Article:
New York-born writer, Gloria Naylor quickly received national attention after the publication of her first novel “The Women of Brewster Place” in 1972. The book spawned a popular TV series of the same name starring Oprah Winfrey, Lynn Whitfield, Jackee Harry, Lonette McKee and Robin Givhans. “Brewster Place” was a pivotal work about seven Black women in one neighborhood who struggled with racism, sexism and rape.

9. Ellen Johnson-Sirleaf (Liberia)

Ellen Johnson-Sirleaf (Liberia)

Her country, Liberia, was named in recognition of its intriguing connection to African slavery and, as its President, Ellen Johnson Sirleaf has made leaps and bounds in improving the role of women in aspects of Liberian society. She was elected in 2006 but had no family connection in politics to allow for an easy rise to power. Ellen Johnson Sirleaf is the first black woman to win a presidential election in Africa.

10. Dr. Dorothy Height

Dr. Dorothy Height

In 2010 the world lost one of its best, with the death of civil rights activist, Dorothy Height. Among many of Ms. Height’s colleagues were Dr Martin Luther-King Jr and Rosa Parks. While her passing evoked sadness, many celebrated her life in recognition of her ardent selflessness.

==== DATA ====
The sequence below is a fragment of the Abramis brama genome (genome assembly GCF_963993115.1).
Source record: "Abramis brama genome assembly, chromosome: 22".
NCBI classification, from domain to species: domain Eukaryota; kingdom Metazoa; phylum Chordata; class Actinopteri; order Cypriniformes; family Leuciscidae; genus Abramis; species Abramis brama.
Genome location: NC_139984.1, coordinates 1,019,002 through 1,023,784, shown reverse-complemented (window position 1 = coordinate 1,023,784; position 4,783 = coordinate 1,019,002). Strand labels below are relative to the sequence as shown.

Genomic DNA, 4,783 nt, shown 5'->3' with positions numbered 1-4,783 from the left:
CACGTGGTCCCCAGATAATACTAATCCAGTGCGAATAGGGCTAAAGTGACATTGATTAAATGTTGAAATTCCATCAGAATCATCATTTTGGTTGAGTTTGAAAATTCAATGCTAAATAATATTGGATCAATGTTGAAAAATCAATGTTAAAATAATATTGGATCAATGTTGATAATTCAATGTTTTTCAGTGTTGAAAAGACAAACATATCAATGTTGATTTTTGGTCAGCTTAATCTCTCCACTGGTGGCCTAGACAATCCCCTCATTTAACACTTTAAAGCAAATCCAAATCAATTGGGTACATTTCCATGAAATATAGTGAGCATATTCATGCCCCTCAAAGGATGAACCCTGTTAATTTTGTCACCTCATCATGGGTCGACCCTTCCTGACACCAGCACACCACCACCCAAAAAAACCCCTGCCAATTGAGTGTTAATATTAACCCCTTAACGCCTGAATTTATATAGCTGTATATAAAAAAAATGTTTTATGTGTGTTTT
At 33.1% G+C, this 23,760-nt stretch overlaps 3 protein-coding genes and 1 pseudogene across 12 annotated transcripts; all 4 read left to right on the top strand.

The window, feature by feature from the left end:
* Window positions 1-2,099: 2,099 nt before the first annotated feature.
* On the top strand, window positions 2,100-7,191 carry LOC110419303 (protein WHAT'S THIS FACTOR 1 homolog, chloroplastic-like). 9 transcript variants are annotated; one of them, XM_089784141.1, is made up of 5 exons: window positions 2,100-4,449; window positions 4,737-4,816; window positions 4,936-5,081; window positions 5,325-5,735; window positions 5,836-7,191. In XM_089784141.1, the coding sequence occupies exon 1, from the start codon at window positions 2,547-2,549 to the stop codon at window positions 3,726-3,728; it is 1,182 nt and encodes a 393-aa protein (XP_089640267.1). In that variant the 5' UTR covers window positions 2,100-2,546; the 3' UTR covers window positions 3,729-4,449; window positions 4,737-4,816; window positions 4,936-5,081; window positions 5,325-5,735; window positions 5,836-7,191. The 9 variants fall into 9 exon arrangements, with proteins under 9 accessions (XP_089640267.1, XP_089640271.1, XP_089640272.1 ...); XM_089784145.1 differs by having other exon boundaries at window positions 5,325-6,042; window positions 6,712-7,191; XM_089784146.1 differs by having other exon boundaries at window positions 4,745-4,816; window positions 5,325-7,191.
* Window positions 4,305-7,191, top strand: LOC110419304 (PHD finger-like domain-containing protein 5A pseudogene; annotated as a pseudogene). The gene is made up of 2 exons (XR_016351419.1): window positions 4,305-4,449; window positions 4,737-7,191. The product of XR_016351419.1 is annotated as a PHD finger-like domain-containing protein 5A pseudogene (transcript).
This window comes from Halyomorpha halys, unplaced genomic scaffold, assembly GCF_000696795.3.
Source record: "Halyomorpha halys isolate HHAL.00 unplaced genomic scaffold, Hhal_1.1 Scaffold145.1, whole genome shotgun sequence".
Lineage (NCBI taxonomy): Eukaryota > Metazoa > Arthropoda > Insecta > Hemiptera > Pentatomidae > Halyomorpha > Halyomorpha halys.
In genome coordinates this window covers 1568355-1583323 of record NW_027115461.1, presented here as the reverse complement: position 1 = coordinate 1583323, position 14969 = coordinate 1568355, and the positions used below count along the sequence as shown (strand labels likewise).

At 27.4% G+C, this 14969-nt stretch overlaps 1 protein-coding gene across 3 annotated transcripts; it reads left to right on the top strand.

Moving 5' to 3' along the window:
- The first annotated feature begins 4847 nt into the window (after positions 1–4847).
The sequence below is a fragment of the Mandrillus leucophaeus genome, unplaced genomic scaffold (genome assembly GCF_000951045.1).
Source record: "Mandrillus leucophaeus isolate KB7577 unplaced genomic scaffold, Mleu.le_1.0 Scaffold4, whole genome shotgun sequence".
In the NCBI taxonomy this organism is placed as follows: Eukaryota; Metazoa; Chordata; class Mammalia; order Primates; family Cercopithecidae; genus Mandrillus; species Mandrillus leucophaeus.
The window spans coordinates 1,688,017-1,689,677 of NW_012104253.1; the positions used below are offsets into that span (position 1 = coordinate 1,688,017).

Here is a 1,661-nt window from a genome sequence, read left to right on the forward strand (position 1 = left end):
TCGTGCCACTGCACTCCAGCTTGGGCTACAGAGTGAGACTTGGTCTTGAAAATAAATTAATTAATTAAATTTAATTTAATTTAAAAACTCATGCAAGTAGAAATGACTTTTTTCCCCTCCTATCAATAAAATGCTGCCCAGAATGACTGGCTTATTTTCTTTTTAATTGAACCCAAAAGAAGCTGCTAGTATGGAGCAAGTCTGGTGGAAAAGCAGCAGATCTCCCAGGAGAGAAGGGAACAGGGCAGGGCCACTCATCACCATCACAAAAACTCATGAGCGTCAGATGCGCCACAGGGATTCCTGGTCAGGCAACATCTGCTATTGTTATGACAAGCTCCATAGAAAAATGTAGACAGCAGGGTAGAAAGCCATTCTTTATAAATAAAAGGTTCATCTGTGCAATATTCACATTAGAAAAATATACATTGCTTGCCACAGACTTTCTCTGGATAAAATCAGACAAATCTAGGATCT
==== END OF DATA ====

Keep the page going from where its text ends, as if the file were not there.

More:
11. Donna Edwards

Donna Edwards

Currently serving as Congresswoman for Maryland’s 4th district, Donna Edwards is the first black woman to represent Maryland in the House of Representatives. She defeated her Republican rival in 2008 with an amazing 85 percent of the vote. She currently sits on the Transportation and Infrastructure Committee and the Science and Technology Committee.

12. Gwendolyn Brooks

Gwendolyn Brooks

The poet, who was named the Poet Laureate Consultant in Poetry to the Library of Congress in 1985, was the first African American to win a Pultizer Prize in Poetry for ” Annie Allen,” her second collection of poems.

13. Fannie Lou Hamer

Fannie Lou Hamer

Hamer was an American voting rights activist and civil rights leader. She was also the Vice-Chair of the Mississippi Freedom Democratic Party, attending the 1964 Democratic National Convention in Atlantic City, New Jersey, in that capacity. Her plain-spoken manner and fervent belief in the Biblical righteousness of her cause gained her a reputation as an electrifying speaker and constant activist of civil rights.

14. Dame Eugenia Charles (Dominica)

Dame Eugenia Charles (Dominica)

Eugenia Charles was the Prime Minister of Dominica for 15 years until 1995. She was the first female head of state in the Americas and is currently the longest serving female prime minister recorded in world history.

15. Cynthia McKinney

Cynthia McKinney